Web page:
For a time, he hosted an afternoon radio call-in show on WNTS, a tiny AM station at 1560 on the dial, so far to the right edge of the frequency on analog car radio dials that ads touted it as “next to your glove compartment.” He took calls from listeners, made wisecracks, chatted up visiting entertainers and sports stars and occasionally talked of his desire to move to California, where the action was. He was a star in Indianapolis but only in Indianapolis. The life of a local TV personality was filled with repetition, endlessly reading ad copy on the air and personal appearances at grocery stores and high school dances. The highest level of achievement Letterman could hope for at Channel 13 would be to host a daily variety show that aired on the Dayton and Cincinnati station, like The Bob Braun Show, another live variety show that entertained Ohio and Indiana housewives for 90 minutes every weekday.

There are no contemporary shows quite like the ones Dixon and Braun did, the closest being Jimmy Fallon’s recent revival of a variety format where the host sings and dances as well as interviews guest. They had to have been expensive to produce but were big money makers for them because regional businesses had few other options for advertising.

They aimed to please: Braun had a big band almost the size of Johnny Carson’s and employed several well-dressed and attractive sidekicks who sang Broadway tunes and hits of the day, danced and performed in comedy skits and read commercials for Cincinnati-based potato chip companies and grocery stores.

Dixon and Braun, along with a few others, did their shows for decades, proving you could make a career out of it, but regional stardom had a very low ceiling.

Letterman’s ambition burned through the camera lenses so it was little surprise when he announced he was leaving Indianapolis. There was a great deal of skepticism from the callers into his radio show about his move to Los Angeles. There were too many wannabe celebrities in California anyway, they said, why did Letterman think he would be any different? He didn’t really have an answer, if I recall correctly.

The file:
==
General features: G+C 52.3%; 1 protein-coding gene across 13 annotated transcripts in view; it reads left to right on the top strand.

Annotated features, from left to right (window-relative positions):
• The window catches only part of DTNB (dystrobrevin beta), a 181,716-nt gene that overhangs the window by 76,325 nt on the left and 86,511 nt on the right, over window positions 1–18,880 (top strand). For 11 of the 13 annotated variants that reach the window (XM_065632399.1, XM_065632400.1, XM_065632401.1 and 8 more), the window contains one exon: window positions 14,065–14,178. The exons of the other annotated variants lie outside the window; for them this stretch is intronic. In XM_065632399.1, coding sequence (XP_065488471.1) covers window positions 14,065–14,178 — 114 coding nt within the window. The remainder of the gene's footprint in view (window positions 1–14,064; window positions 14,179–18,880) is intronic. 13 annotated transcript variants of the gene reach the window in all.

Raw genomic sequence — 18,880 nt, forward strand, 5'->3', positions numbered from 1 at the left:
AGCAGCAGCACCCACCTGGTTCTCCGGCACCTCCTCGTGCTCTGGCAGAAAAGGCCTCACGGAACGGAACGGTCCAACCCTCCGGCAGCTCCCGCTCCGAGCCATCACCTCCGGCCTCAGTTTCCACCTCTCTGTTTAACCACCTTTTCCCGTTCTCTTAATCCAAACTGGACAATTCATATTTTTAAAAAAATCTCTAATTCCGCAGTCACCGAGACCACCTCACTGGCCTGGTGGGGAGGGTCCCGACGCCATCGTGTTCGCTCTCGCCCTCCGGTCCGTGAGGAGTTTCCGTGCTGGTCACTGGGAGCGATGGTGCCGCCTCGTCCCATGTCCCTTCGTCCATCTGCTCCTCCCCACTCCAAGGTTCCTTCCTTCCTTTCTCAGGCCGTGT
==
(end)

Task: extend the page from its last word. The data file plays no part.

The day came when he left his budding local stardom behind and drove west on I-70 to California, like so many Hoosiers before and since have done, armed with not much more than an ambition to succeed. Channel 13 proudly announced on the news every time he had a small walk-on part on a network variety show or when he appeared on Johnny Carson’s Tonight Show. By this time, Jane Pauley had also left the Channel 8 anchor Indianapolis for a long career with NBC, first at WMAQ in Chicago and then for the Today show in New York. The live local variety shows that had once reigned stopped being made as other programming became available and tastes changed. All of a sudden, there were no more local media celebrities or at least far fewer of them as radio stations replaced DJs with robots and local shows with syndicated ones.

Letterman got out at the right time, before his career options locally narrowed to the anchor’s desk or the disc jockey booth.

Under Carson’s beneficence, Letterman’s career started to really take off. At some point, he stopped belonging to Indianapolis and became New York’s property. Still, it’s difficult to encapsulate just how much pride his accomplishments brought to Indy in the late 1970s as the city itself struggled with its own aspirations to greatness with a reboot of downtown.

He is the last remaining link to Paul Dixon and Bob Braun and Johnny Carson, literally the last man standing from an era of broadcasting gone for generations now. Even if I haven’t watched him regularly in years, knowing Letterman was still on the air gave me comfort, like knowing the Beatles were still hanging out together and jamming or Tennessee Williams was still sitting in a hotel suite penning overwrought plays.

Letterman was such an innovator in television that it seems he came out of nowhere. But no matter what he did in later years, he always carried a little bit of Channel 13 and Paul Dixon along with him, recognized only by himself and the few remaining people who watched his beginnings in the chaotic world of hippie-era Indianapolis television. He has been one of us so long that it is unlikely, at this late date, he could ever be anything else.

Whenever there’s a mention of that subversive, ambitious time in the 1970s when Indianapolis believed it could dream big and possibly not fail, David Letterman’s name will have to be there as a living embodiment of the city’s successes.